Secondly, the comedy writers she interviewed are unemployed. The sketch comedy troupe that she’s referring to which is I think called Employee of the Month - because I read this, I read the headline and I thought, ‘Does Colbert not like the show? Does Billy Crystal not like the show? Tina Fey? Seth Myers? Real comedy writers - do they not like the show?' No, she wasn’t talking about those people.
I would encourage you to go to the Web site for Employee of the Month, the improvisational comedy troupe that was complaining about the show, you will discover that they are unemployed and disgruntled. Folks, it is not at all difficult to go on the internet and find opinions of disgruntled people, I don’t need to tell you that. So, that LA Times piece was a piece of nonsense. There have been negative pieces written about the show, which, like I said, it’s not fun to read, but I get it. I get when people write that there’s a smugness to the show, that there’s an arrogance to the show, I get when people write that the characters on the show take doing a television show too seriously. Again it’s not fun to read, I don’t necessarily agree, but it’s a well-considered piece of journalism. This was nonsense and the LA Times should be ashamed of itself. And frankly, an arts section in a town like Los Angeles running a piece like that - that was just godawful.
I do believe that we’ve seen an enormous rise in amateurism. One of the things I find troubling about the Internet, as great a resource tool as it is, and as nice as it is that we can all communicate with each other, and that everybody has a voice - the thing is, everybody’s voice oughtn’t be equal. You people are credentialed journalists in here. There’s a certain understanding that you had to be good to have gotten that job. You had to have done something. If I start the Sorkin blog and if that opinion by your newspaper is raised to the level...when the New York Times quotes a blogger, saying ‘Pastyboy2000 says this,’ suddenly you give it the imprimatur of the New York Times - that’s, first of all, lazy on the part of the New York Times, second of all, incredibly misleading.”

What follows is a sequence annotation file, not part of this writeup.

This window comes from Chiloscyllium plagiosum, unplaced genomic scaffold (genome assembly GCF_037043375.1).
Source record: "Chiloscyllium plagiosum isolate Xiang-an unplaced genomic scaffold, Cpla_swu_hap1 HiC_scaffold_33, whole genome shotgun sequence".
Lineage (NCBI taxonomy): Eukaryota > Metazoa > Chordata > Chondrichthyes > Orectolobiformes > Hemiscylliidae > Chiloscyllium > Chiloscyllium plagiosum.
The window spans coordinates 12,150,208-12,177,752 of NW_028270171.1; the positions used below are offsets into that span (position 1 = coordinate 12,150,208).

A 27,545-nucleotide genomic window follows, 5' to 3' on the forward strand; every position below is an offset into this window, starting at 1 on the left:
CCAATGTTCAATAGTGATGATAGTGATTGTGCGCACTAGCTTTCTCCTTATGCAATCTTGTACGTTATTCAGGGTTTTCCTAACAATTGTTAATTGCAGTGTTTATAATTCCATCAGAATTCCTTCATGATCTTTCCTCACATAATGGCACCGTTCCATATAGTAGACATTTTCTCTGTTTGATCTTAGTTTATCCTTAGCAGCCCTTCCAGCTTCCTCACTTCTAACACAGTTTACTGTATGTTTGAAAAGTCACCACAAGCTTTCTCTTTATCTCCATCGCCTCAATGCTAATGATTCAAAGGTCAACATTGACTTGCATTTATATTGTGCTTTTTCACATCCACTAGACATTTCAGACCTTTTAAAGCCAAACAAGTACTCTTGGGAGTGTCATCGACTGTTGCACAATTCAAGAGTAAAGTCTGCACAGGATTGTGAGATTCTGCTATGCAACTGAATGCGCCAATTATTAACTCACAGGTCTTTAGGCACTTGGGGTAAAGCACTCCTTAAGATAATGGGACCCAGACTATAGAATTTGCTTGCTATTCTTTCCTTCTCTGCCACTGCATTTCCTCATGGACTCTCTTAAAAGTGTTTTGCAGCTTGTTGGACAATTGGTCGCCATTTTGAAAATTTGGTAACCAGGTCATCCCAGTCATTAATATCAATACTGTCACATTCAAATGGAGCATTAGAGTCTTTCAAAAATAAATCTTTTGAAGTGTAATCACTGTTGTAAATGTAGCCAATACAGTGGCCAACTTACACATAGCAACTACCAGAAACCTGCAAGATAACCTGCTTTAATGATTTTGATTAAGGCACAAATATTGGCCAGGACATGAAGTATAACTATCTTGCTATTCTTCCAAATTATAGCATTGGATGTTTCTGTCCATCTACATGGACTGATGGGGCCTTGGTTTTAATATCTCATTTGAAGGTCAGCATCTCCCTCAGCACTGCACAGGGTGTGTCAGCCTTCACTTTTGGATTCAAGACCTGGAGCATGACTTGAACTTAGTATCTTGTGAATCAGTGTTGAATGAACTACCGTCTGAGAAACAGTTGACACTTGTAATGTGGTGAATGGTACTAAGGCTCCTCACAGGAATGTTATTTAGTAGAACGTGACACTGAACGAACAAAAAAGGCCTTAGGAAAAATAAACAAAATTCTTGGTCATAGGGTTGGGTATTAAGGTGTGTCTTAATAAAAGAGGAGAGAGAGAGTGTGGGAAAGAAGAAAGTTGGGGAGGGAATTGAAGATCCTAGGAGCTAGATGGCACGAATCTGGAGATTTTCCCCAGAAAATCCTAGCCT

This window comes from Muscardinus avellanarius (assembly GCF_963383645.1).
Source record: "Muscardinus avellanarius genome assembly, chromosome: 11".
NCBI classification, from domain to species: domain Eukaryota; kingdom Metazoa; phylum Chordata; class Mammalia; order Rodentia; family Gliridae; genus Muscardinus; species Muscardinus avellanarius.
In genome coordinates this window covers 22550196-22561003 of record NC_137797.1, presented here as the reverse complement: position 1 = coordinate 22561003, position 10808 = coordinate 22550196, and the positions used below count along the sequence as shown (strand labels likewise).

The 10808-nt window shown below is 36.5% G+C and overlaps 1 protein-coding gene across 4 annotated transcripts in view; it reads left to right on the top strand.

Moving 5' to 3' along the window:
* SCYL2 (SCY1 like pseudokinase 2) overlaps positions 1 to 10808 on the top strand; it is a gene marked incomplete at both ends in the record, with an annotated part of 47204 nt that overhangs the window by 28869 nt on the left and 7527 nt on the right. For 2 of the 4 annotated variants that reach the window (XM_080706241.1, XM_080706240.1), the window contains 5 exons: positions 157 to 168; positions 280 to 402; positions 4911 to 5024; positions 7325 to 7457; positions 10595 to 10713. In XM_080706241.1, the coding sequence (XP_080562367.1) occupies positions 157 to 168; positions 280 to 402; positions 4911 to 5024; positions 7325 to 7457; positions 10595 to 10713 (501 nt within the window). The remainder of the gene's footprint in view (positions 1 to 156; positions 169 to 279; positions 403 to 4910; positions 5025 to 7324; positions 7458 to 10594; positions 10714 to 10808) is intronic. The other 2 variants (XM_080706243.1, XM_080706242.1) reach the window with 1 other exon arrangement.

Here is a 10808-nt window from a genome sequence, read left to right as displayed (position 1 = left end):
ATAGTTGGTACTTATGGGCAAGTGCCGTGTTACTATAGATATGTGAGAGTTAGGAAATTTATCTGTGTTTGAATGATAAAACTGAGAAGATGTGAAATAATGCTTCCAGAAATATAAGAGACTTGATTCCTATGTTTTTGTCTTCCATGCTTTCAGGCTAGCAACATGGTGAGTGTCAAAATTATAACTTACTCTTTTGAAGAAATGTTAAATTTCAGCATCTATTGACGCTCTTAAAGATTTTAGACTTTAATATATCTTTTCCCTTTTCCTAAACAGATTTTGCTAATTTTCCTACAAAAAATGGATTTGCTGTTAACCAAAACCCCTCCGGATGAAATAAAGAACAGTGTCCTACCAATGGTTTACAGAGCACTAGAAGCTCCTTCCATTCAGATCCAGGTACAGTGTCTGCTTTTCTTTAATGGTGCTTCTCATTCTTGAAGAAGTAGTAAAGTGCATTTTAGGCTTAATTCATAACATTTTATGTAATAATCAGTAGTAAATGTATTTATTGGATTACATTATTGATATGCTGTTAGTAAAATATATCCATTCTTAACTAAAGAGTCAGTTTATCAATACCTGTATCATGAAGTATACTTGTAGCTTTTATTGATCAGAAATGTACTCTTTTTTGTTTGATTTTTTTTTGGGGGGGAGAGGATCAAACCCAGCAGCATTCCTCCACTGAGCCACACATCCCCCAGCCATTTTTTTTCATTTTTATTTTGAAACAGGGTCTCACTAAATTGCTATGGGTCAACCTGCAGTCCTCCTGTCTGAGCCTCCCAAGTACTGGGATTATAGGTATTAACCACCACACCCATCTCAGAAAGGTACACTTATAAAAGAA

[but the closes thing we have to consensus on the show, whether people like it or hate it, is on the quality of the sketches - that they’re not good.]
I’m not going to tell you all you’re wrong. That’s one of those places where, if enough people tell you one thing, it’s got to be a little bit true. But I’ll tell you what my intention was, and hopefully I’ll get better at executing my intention. We never show you a full sketch. We show you a tiny shard of it, in rehearsal, when a writer is pitching it out. Even in the performance, we kind of slice across it for a second, and all I was trying to show was to give it the feel of a sketch-comedy show. [as on ‘Sports Night’ they would have a few seconds of the sports show or on ‘West Wing’ they would talk about the Council of Economic Advisers, that kind of thing].
I think that if you saw a random 10 seconds of the ‘SNL’ sketch Wayne’s World, I think if you saw a random 10 seconds of the Coneheads, or any ‘SNL’ sketch that you like, you wouldn’t necessarily say, that’s hilariously funny. You probably wouldn’t get it. So I do think about that now, when I’m writing that stuff, which is to say, I want to make it clear that you’re not supposed to be finding this funny, you’re supposed to be finding it a rehearsal.
I think that’s what’s unusual about ‘Studio 60’ is that the people who don’t like it are extremely vocal about it. There have got to be people who don’t like Grey’s Anatomy, they just don’t write letters about it. They don’t devote entire Web sites to it. Just to back to that LA Times piece for a second, for a group of people who don’t like the show, they certainly watch it obsessively and can quote every line from every episode.